The Northeast Asia trip follows a summit Biden held in Washington on May 12-13 with the leaders of ASEAN – a region where China has, in recent years, been expanding its reach and influence.

However, some experts were underwhelmed by the outcome of the summit, given the low sums the US aimed at the region, and also by some criticism of IPEF, seen as more of a vision than a detailed plan.

Biden may hope for better from Northeast Asia, where both Japan and South Korea are firm security allies, as well as being world-leading economic powerhouses.

Here, experts expect Seoul-Tokyo relations to be on the schedule in both capitals. The lack of a “NATO of East Asia” has been a long-term stumbling block for US diplomats seeking to forge a united regional front against China and North Korea. Biden has some experience in this space.

As US vice-president, Biden was a key player behind a 2015 Seoul-Tokyo deal on “comfort women.” That was nullified by Seoul’s previous Moon Jae-in administration, infuriating Tokyo and sending relations into a steep downward spiral from which they have far from recovered.

The US president has an unusually crowded schedule of business to transact, partly because this is his first presidential visit to the region.

Biden’s first summits as president, both held in Washington, were with Japan and South Korea. However, this is his first visit to the region as chief executive since taking office in January 2021, and 16 months later, there is still no US ambassador in Seoul.

Circumstances have dictated Biden’s agenda. He has been grappling with the domestic issues facing a deeply polarized American society, the economic issues of the post-Covid era and the security issues of a full-scale war in Europe.

This focus has led some – including a group of regional academics who will debate the issue in an online conference next week – to assert that the US has prioritized the west and de-prioritized the east.

A test-fire of a ‘newly developed’ anti-aircraft missile carried out by the Academy of Defense Science of North Korea. Photo: AFP / KCNA / KNS

The perennial security challenge

While the hot war in Ukraine dominates global headlines, 35 miles north of the Seoul summit location lies a long-simmering, decades-long challenge that has confounded generations of US policymakers. 

And Pyongyang is not sitting still. It has been on an accelerated weapons testing program this year and there are concerns among some that it might seize the moment to make a point by testing a missile or even detonating a nuclear device while the US president is on the peninsula.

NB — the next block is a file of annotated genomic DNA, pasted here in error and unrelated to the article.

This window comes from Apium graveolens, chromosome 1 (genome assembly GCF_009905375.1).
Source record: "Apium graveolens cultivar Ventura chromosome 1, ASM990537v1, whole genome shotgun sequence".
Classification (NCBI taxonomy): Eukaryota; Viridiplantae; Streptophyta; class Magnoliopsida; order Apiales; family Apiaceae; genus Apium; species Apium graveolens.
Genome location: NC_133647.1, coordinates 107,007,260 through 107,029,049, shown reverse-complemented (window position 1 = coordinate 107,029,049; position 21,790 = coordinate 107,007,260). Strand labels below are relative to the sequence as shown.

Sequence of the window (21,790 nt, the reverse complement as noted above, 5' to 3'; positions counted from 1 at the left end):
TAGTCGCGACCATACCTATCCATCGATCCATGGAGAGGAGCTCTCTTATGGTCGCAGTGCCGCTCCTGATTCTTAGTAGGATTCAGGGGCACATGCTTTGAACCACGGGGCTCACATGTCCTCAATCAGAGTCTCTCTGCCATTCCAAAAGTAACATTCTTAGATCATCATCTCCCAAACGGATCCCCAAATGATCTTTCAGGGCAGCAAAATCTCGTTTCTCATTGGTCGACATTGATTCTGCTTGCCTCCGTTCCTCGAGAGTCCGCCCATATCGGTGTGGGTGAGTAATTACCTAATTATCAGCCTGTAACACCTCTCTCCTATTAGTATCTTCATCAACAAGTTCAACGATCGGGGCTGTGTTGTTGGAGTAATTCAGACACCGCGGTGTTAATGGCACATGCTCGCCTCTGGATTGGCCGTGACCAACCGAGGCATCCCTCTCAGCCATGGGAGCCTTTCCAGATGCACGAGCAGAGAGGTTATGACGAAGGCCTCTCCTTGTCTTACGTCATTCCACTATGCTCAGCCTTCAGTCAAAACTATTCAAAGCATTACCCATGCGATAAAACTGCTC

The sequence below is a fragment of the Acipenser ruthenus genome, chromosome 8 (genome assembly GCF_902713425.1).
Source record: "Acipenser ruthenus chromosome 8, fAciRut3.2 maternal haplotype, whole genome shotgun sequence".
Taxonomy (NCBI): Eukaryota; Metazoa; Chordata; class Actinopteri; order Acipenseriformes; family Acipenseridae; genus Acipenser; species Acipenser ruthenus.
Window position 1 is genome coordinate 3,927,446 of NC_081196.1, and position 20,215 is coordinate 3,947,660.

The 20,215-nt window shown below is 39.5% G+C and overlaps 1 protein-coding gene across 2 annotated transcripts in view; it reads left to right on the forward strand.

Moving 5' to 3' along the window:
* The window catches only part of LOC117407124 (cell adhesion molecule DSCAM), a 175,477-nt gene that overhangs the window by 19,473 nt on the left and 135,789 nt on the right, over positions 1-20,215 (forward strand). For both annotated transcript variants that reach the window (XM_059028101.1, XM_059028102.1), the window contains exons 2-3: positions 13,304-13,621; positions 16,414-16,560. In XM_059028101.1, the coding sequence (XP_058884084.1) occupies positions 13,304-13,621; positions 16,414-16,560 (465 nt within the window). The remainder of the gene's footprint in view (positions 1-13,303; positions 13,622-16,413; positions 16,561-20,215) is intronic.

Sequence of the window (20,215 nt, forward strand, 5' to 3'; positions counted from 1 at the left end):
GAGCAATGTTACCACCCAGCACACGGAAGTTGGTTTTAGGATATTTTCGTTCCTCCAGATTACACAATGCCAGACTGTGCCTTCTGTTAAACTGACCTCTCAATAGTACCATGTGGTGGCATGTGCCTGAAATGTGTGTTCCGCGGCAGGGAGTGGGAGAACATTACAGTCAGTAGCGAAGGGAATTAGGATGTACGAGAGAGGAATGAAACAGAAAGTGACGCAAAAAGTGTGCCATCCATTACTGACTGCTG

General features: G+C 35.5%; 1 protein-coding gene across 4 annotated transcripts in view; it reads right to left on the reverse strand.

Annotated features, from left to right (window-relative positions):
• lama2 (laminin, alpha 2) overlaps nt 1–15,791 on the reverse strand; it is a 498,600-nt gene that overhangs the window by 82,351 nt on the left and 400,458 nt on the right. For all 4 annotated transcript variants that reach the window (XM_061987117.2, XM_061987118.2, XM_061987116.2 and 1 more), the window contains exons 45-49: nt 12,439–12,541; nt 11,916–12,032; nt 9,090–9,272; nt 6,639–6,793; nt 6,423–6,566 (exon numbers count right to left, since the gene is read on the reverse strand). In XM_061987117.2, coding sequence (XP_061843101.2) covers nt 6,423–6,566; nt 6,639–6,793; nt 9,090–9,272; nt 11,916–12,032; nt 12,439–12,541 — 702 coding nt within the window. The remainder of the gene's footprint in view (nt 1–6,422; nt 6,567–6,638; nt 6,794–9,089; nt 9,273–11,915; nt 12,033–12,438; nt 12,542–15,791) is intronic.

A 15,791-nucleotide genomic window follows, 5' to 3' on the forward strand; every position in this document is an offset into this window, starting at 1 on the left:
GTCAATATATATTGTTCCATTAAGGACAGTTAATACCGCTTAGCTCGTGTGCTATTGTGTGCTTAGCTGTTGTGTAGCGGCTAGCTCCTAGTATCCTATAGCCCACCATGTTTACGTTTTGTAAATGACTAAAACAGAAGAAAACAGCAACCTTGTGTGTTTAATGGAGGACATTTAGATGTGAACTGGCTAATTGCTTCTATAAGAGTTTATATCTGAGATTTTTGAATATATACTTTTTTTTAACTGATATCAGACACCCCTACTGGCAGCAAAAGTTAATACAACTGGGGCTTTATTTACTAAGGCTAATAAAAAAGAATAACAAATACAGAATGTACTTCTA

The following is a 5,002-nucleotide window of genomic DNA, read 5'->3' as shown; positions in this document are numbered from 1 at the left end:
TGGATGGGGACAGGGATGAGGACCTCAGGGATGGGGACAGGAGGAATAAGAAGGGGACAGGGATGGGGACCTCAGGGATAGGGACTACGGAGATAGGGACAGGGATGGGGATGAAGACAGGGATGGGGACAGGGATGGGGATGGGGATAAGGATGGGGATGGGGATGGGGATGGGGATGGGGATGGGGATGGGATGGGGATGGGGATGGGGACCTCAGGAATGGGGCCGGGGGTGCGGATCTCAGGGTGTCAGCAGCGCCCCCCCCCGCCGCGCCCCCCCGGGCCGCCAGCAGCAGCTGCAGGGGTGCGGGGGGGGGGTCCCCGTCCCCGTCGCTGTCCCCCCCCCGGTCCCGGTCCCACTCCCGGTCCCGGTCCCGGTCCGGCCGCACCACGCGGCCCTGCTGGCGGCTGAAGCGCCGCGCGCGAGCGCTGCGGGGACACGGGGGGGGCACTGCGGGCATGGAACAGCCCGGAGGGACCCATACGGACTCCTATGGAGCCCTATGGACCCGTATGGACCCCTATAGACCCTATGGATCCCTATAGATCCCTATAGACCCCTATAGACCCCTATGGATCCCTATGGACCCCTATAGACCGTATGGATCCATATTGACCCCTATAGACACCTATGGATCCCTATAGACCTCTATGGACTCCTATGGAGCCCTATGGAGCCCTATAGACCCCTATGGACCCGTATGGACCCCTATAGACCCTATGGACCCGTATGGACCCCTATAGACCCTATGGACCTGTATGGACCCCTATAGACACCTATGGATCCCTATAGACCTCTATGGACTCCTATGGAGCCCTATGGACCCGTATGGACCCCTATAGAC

However, the isolated and impoverished nation has, since last week, been caught in the grip of a shock Covid outbreak. The virus has breached the tried-and-trusted playbook Pyongyang has customarily deployed – notably, ultra-tight border closures – to shield its population from pandemics including SARS, MERS, Ebola, and, until last week, Covid-19.

That crisis may well be monopolizing the attention of the regime’s leadership. Though South Korea has publically offered assistance to the North, those offers have so far been ignored.

Some analysts hope the Biden visit could provide an opportunity for assistance.

“Yoon and Biden will likely express a desire to help the North Korean people while pointing out that Pyongyang is misallocating resources to its illegal nuclear and missile programs,” Leif-Eric Easley, an associate professor of international studies at Ewha Womans University in Seoul, wrote in an email to reporters.

“Seoul and Washington know how to strengthen military deterrence; the less straightforward policy challenge is how to give Kim options to make better choices.”

Easley suggested that South Korea could unconditionally offer contactless delivery of medical aid over the border before a larger humanitarian package including food and vaccines can be facilitated through international organizations.

However, other experts have told Asia Times that Pyongyang is more likely to turn to China or Russia for support. 

Unconventional moves

The location for the Biden-Yoon meet – a chip fab – was unusual. The site of their summit is unusual, too: South Korea’s National Museum.

Set in a park in Seoul’s Yongsan district, it was the site of a massive US Army base, prior to the relocation of troops out of the capital to Camp Humphreys. 

Yoon, who took office last month, has relocated the presidential offices to the Ministry of National Defense compound in Yongsan, having vowed not to enter the Blue House – the purpose-designed presidential compound that has been in use since South Korea emerged as a state in 1948.

Opponents have slammed the speed and expense of the move, as well as its rationale. While Yoon has criticized the Blue House for physically distancing the national leader from his citizenry, Yoon’s critics scoff that his decision to shift locations was influenced by shamans.